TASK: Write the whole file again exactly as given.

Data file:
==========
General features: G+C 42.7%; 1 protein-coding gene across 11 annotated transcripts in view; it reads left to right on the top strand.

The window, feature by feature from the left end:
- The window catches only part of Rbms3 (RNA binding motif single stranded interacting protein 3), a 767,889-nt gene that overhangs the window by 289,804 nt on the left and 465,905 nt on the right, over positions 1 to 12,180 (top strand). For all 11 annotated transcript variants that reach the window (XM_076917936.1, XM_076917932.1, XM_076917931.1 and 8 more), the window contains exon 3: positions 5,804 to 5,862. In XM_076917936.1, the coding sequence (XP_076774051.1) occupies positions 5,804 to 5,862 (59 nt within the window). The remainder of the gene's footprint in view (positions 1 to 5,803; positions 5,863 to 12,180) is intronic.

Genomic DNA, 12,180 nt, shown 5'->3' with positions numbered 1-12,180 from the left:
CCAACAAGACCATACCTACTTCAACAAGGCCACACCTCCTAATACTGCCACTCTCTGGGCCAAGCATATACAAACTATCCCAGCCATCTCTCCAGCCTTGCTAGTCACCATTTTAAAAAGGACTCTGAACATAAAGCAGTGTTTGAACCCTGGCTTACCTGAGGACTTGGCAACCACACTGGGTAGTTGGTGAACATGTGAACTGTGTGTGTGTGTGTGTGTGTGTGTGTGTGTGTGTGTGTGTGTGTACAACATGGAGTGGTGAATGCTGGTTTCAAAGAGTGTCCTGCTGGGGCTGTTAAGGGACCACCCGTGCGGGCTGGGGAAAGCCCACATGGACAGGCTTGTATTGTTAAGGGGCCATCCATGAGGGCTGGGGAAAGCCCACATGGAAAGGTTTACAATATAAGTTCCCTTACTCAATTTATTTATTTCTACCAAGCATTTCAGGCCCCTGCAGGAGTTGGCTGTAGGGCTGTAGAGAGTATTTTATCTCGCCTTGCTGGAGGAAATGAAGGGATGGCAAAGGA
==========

General features: G+C 42.7%; 1 protein-coding gene across 11 annotated transcripts in view; it reads left to right on the top strand.

The window, feature by feature from the left end:
- The window catches only part of Rbms3 (RNA binding motif single stranded interacting protein 3), a 767,889-nt gene that overhangs the window by 289,804 nt on the left and 465,905 nt on the right, over positions 1 to 12,180 (top strand). For all 11 annotated transcript variants that reach the window (XM_076917936.1, XM_076917932.1, XM_076917931.1 and 8 more), the window contains exon 3: positions 5,804 to 5,862. In XM_076917936.1, the coding sequence (XP_076774051.1) occupies positions 5,804 to 5,862 (59 nt within the window). The remainder of the gene's footprint in view (positions 1 to 5,803; positions 5,863 to 12,180) is intronic.

Genomic DNA, 12,180 nt, shown 5'->3' with positions numbered 1-12,180 from the left:
CCAACAAGACCATACCTACTTCAACAAGGCCACACCTCCTAATACTGCCACTCTCTGGGCCAAGCATATACAAACTATCCCAGCCATCTCTCCAGCCTTGCTAGTCACCATTTTAAAAAGGACTCTGAACATAAAGCAGTGTTTGAACCCTGGCTTACCTGAGGACTTGGCAACCACACTGGGTAGTTGGTGAACATGTGAACTGTGTGTGTGTGTGTGTGTGTGTGTGTGTGTGTGTGTGTGTGTGTACAACATGGAGTGGTGAATGCTGGTTTCAAAGAGTGTCCTGCTGGGGCTGTTAAGGGACCACCCGTGCGGGCTGGGGAAAGCCCACATGGACAGGCTTGTATTGTTAAGGGGCCATCCATGAGGGCTGGGGAAAGCCCACATGGAAAGGTTTACAATATAAGTTCCCTTACTCAATTTATTTATTTCTACCAAGCATTTCAGGCCCCTGCAGGAGTTGGCTGTAGGGCTGTAGAGAGTATTTTATCTCGCCTTGCTGGAGGAAATGAAGGGATGGCAAAGGA